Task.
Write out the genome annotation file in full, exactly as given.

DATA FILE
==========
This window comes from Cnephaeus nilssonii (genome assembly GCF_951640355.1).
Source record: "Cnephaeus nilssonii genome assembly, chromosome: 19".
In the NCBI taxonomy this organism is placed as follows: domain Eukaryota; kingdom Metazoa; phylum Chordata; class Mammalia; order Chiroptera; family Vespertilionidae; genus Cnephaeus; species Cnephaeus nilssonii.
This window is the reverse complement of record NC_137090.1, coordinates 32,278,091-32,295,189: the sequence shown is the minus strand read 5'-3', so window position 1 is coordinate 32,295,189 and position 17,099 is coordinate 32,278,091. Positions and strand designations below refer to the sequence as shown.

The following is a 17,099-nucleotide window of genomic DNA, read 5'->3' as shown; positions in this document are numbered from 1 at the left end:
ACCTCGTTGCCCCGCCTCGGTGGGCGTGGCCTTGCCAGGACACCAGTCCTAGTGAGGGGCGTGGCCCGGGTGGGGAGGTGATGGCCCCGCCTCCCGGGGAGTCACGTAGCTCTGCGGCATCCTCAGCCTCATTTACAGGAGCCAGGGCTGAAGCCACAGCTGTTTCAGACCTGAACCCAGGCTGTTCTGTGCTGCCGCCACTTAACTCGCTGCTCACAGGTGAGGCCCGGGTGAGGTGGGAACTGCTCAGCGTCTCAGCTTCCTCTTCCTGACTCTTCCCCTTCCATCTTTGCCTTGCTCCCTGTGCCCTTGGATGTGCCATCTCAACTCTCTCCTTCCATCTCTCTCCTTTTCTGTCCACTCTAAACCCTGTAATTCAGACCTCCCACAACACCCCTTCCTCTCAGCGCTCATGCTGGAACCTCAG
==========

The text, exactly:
This window comes from Cnephaeus nilssonii (genome assembly GCF_951640355.1).
Source record: "Cnephaeus nilssonii genome assembly, chromosome: 19".
In the NCBI taxonomy this organism is placed as follows: domain Eukaryota; kingdom Metazoa; phylum Chordata; class Mammalia; order Chiroptera; family Vespertilionidae; genus Cnephaeus; species Cnephaeus nilssonii.
This window is the reverse complement of record NC_137090.1, coordinates 32,278,091-32,295,189: the sequence shown is the minus strand read 5'-3', so window position 1 is coordinate 32,295,189 and position 17,099 is coordinate 32,278,091. Positions and strand designations below refer to the sequence as shown.

The following is a 17,099-nucleotide window of genomic DNA, read 5'->3' as shown; positions in this document are numbered from 1 at the left end:
ACCTCGTTGCCCCGCCTCGGTGGGCGTGGCCTTGCCAGGACACCAGTCCTAGTGAGGGGCGTGGCCCGGGTGGGGAGGTGATGGCCCCGCCTCCCGGGGAGTCACGTAGCTCTGCGGCATCCTCAGCCTCATTTACAGGAGCCAGGGCTGAAGCCACAGCTGTTTCAGACCTGAACCCAGGCTGTTCTGTGCTGCCGCCACTTAACTCGCTGCTCACAGGTGAGGCCCGGGTGAGGTGGGAACTGCTCAGCGTCTCAGCTTCCTCTTCCTGACTCTTCCCCTTCCATCTTTGCCTTGCTCCCTGTGCCCTTGGATGTGCCATCTCAACTCTCTCCTTCCATCTCTCTCCTTTTCTGTCCACTCTAAACCCTGTAATTCAGACCTCCCACAACACCCCTTCCTCTCAGCGCTCATGCTGGAACCTCAG